When Scott Johnson was propelled into the heart of the post-match media huddle on Saturday, it was momentarily tempting to try to recreate that seminal moment of ambush comedy when Dennis Pennis badgered Steve Martin for an interview, thrust his microphone under the actor's nose and blurted:
"Steve, how come you're just not funny anymore?"
Johnson has wisecracked his way through his coaching career, along the way furnishing himself with a rugby cv that looks far more impressive than the results he has achieved, but his levity on Saturday evening was startlingly inappropriate. There was nothing remotely funny about this match, this performance or this result. The job of a coach is to get the best from his players, and Johnson is patently failing to do that.
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"Well, at least you'll get some entertainment," a Welsh colleague told me when Johnson was appointed just over a year ago. I can only assume the fellow spends his days channel-hopping between Dave and UK Gold, because you need to be pretty tolerant of repeats to find the Australian funny these days. Last week, when Johnson joked about dropping Kelly Brown, it was a moment of jaw-dropping crassness and insensitivity.
Johnson has set himself up as some sort of rugby Rasputin, a bearer of the mystic secrets of the game. He talks as if he is privy to some tier of information that is only available to the sport's illuminati. To make the act convincing, he patronises his players, treat them like juveniles, deny their autonomy and their ability to make decisions on their own. It is complete hokum, but it has served him - and him alone - very well so far.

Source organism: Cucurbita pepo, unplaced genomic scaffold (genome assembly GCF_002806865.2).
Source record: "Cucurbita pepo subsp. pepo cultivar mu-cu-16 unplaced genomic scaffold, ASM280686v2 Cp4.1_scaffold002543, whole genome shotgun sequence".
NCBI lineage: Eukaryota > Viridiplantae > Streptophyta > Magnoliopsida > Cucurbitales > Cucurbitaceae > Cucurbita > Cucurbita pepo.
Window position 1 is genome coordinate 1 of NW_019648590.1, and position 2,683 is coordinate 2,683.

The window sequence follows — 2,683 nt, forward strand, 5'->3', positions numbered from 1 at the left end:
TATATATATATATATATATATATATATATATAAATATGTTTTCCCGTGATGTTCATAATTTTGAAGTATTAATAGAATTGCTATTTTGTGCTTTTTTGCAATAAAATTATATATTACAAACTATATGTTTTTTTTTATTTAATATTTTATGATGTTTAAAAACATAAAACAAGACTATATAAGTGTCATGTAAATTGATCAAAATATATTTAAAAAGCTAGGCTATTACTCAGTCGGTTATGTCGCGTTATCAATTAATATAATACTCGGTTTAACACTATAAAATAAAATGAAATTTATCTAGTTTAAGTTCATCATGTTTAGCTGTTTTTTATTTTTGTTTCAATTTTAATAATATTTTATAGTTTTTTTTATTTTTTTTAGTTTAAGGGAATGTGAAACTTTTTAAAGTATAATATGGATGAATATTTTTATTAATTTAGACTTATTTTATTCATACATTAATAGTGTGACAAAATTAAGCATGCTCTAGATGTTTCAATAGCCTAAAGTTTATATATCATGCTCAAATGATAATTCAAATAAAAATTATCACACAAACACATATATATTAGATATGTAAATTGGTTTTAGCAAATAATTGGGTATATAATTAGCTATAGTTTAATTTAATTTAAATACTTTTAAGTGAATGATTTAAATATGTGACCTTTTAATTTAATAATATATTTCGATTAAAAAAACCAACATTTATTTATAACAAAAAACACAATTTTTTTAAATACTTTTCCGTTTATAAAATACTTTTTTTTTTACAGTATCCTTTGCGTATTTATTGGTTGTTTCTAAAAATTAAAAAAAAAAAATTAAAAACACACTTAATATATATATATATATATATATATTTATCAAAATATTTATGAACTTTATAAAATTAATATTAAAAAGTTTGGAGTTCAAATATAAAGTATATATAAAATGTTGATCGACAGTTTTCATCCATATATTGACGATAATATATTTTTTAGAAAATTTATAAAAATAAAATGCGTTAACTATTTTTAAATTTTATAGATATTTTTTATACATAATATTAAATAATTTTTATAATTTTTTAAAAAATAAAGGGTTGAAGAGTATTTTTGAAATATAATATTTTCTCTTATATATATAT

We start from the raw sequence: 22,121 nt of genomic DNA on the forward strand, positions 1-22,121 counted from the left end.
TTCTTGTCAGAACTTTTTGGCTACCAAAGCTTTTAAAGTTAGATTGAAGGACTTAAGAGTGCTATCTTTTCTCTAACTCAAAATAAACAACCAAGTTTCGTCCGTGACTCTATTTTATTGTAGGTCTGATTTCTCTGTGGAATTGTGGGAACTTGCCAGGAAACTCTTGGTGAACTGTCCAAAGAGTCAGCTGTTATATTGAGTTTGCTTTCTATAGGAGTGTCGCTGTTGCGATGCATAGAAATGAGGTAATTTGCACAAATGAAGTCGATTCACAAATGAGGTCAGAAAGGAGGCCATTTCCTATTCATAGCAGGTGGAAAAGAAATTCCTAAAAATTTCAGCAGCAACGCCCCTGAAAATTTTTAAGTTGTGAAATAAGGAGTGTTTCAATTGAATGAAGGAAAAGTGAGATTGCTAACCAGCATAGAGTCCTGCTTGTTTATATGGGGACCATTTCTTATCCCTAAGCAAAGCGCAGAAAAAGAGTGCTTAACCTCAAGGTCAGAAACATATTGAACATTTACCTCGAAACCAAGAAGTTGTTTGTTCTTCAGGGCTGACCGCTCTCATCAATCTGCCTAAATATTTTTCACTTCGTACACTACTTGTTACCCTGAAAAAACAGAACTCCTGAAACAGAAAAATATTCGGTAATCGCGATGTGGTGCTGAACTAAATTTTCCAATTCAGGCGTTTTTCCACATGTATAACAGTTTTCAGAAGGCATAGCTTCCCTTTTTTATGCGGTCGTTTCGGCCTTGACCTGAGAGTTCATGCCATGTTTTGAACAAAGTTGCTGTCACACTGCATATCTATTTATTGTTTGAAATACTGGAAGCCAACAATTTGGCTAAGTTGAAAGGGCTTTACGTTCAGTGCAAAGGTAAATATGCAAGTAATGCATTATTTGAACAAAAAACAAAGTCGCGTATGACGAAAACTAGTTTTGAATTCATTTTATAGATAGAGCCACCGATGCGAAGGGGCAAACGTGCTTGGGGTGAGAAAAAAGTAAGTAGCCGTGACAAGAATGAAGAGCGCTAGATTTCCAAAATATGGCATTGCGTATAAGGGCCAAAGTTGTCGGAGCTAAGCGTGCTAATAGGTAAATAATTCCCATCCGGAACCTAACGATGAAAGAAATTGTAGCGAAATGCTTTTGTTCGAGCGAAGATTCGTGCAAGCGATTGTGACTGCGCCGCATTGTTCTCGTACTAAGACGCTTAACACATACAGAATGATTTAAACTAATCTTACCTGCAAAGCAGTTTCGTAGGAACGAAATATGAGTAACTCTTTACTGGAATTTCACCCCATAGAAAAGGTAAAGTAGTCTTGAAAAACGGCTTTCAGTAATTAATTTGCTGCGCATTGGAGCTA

He was at it again on Saturday, talking of his players as "kids" and blaming this defeat on their youth, their inexperience and their naivety. It was the sort of mumbo-jumbo you would hesitate to use about a team of 12-year-olds, but it was also utterly at odds with the facts. Scotland went into the game with an average of 23 caps per man, while England's average was 20. Their average age was older, too, almost 26 against 24-and-a-half. In short, Johnson's arguments were specious nonsense.
And none so risible as his claim that he could have taken "the easy option" by putting out a side that would have won the game, rather than one that he is developing for the future. Maybe this failing comedian has just acquired a taste for hollow laughter, but it was an argument that plumbed depths of contempt.
Or maybe, after all these years doing a passable impersonation of Sir Les Patterson, Dame Edna Everage's uncouth compatriot, he has decided to put together a Matt Williams tribute act instead.
For, in truth, Johnson is dishing up the same old hooey about building for the future that his compatriot used to spout. The mind went back to 2005, and the litany of self-exculpatory eyewash that Williams delivered then. It was nonsense in the noughties and it is nonsense now. Frankly, it is becoming difficult to identify a difference between the two coaches more significant than the fact that the irredeemably unctuous Williams had a rather more disciplined personal grooming regime.